The Food Ark and Other Diversity Issues

You may be wondering “what the heck is a Food Ark?” I first heard the term last night while reading an article titled “Food Ark” in the July 2011 issue of National Geographic.  It refers to a structure that houses a vast diversity of seeds for long term safe keeping.

According to National Geographic “A crisis is looming. To feed our growing population we’ll need to double food production.  Yet crop yields aren’t increasing fast enough and climate change and new diseases threaten the limited varieties we’ve come to depend on for food.  Luckily we still have the seeds and breeds to ensure our future food supply, but we must take steps to save them.”

The article goes on to say: “The irony is that the dangerous dwindling of diversity in our food supply is the unanticipated result of an agricultural triumph.”  In 1944 a plant pathologist named Norman Borlaug created a hybrid variety of wheat that resisted an epidemic threatening the food supply of India and Pakistan and nearly doubled the yield.  It saved a billion people from starvation.  Yet roughly 90% of wheat grown to feed the world right is now threatened by a mutation of that same fungus.  Reducing the diversity of wheat varieties we rely on has made us incredibly vulnerable.

While this may be interesting to some and potentially alarming to many, you may now be wondering: “so what does this have to do with diversity initiatives in organizations?“

Consider this: while homogeneity of people and perspective may be more immediately expedient and productive in the short run, it is dangerous to the long term sustainability of the system it initially served or even saved.

This is not just true of our food system or our any ecosystems in general.  It is true of our human systems as well.

The industrial revolution enabled unprecedented increases in production and economic growth and prosperity.  We could produce more and more, faster and faster.  Yet for the industrial model to function, it required ruthless attention to repetition and speed. And if you have too many different types of elements (i.e., parts, processes, people, etc.) in the mix you impede efficiency.  In other words diversity has proven to be at odds with efficiency, at least in the short term.

Leaders in organizations learned to design structures and processes that to the extent possible remove the human element that is often so frustratingly unpredictable.  Could it be that in our drive for efficiency in our human systems we unwittingly fostered homogeneity not only culturally, but of thought and belief as well?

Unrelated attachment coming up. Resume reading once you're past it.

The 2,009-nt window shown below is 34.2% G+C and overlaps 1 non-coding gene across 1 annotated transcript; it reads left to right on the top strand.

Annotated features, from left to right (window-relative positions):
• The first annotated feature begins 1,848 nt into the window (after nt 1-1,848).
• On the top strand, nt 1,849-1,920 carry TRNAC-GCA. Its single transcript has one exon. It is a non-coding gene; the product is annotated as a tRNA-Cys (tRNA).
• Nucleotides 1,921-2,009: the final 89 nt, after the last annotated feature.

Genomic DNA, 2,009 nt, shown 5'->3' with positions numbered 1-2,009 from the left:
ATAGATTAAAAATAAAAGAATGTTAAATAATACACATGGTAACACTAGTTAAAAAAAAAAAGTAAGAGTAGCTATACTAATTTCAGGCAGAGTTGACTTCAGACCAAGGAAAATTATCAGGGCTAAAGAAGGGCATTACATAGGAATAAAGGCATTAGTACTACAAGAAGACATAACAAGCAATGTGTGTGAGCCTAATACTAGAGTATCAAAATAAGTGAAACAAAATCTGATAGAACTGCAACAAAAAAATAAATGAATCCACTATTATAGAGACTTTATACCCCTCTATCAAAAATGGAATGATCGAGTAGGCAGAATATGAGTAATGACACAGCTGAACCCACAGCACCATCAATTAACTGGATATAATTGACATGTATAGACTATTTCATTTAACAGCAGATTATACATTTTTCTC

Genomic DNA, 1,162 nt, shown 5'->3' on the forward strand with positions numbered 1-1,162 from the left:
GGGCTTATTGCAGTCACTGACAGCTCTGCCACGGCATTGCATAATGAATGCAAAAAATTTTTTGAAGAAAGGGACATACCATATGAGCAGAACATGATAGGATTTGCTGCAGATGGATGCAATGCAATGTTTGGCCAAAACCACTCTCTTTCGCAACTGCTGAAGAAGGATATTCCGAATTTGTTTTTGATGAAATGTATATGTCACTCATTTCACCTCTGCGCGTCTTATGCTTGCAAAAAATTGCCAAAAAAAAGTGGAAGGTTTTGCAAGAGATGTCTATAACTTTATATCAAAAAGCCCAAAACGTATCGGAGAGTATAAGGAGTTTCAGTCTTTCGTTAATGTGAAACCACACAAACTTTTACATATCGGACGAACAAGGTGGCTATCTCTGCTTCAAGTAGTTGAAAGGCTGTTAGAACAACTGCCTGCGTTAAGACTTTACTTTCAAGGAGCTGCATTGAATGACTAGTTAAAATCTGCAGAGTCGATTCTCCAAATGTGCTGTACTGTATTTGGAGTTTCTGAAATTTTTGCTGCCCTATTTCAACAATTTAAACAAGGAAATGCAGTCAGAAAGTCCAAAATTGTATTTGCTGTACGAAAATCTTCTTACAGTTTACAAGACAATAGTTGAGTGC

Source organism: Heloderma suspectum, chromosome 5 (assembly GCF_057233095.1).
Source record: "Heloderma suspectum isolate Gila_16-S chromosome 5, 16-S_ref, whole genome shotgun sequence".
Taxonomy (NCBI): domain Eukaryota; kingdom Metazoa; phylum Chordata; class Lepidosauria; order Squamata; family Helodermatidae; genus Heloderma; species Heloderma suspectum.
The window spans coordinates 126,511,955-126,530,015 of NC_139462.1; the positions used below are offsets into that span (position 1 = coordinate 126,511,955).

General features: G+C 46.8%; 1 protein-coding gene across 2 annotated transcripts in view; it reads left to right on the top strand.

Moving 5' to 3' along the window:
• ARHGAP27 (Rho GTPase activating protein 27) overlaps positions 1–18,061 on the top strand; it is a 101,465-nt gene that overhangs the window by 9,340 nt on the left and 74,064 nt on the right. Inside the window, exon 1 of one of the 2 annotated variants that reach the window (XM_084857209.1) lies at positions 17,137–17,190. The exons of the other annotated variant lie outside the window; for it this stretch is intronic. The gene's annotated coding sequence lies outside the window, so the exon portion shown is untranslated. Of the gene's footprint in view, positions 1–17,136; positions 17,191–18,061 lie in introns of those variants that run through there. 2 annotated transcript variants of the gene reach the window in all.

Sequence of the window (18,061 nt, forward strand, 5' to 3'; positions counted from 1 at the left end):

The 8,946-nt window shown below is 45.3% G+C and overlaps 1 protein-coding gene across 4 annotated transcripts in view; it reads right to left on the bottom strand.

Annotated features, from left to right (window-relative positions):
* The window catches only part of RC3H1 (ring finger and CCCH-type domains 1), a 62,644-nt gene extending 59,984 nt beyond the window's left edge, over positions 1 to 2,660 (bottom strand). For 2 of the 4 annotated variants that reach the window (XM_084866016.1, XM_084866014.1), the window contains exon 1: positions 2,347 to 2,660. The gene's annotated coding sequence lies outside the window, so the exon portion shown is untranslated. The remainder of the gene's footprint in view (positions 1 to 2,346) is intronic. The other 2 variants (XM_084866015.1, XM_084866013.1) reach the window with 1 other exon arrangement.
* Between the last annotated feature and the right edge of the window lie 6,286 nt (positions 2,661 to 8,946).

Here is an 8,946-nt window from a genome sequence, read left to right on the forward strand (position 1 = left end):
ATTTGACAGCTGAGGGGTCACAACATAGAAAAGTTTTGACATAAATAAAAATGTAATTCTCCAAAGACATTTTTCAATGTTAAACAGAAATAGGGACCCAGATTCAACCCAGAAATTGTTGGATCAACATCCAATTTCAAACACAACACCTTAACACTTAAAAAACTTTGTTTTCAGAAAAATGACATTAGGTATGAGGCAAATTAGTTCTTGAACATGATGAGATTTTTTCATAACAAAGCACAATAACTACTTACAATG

After all…

  • If people think the same then getting agreement is much more efficient.
  • If people just do what they are asked/told without question the job gets done much more efficiently.
  • If people look, live, think and talk just like me I am more comfortable and can trust easier and doesn’t trust make us more efficient too?

Yet it could be that we are now seeing the down side of our belief that efficiency rules.  This belief may well be putting the well being and future our organizations at risk, just as planting only one kind of potato ultimately led to the Great Potato Famine in Ireland.

The issue of diversity initiatives in our organizations today may have started as a stand for human rights with a focus on Equal Opportunity, but the imperative for diversity has become one of viability and sustainability for business today. In his article Why Workplace Diversity is a Fraud William Powell points out the prevalence of misguided attempts to address diversity in a meaningful way.  He points to one of the main costs of this – unengaged employees – and makes the case for Cultural Pluralism.

While important I think the problem is far more serious  than unengaged employees.  A lack of diversity, not only culturally, but also in terms of thought, practice, values, etc., fundamentally impedes innovation, flexibility and adaptability.  Perhaps the continued prevalence of misguided attempts to address diversity in the form of a “check the box/meet your quotas mentality” continues to live on because of our obsession with efficiency. We can’t make something efficient unless we can control it and we can’t control people so what choice do we have?

Our obsession with efficiency may just be the enemy of diversity – the key to sustainability whether it applies to our food supply or our companies.

I am not suggesting we abandon efficiency altogether, but I am suggesting we can no longer afford myopically focusing on it as individuals or as leaders or we will be left behind.

In the Food Ark article the challenge is articulated this way:  “The challenge has been to show it is possible to increase productivity without sacrificing diversity.” When I think about this challenge in human systems this is what I see:

  • Until we truly believe diversity isn’t at odds with productivity as it applies to food production or the productivity of people a short term mentality with a focus on efficiency at all costs will prevail.
  • Unless we truly see diversity as essential to our viability and future sustainability because we both understand it’s value and the long term costs if we don’t tend to it, too many diversity initiatives will be hollow attempts to make the numbers.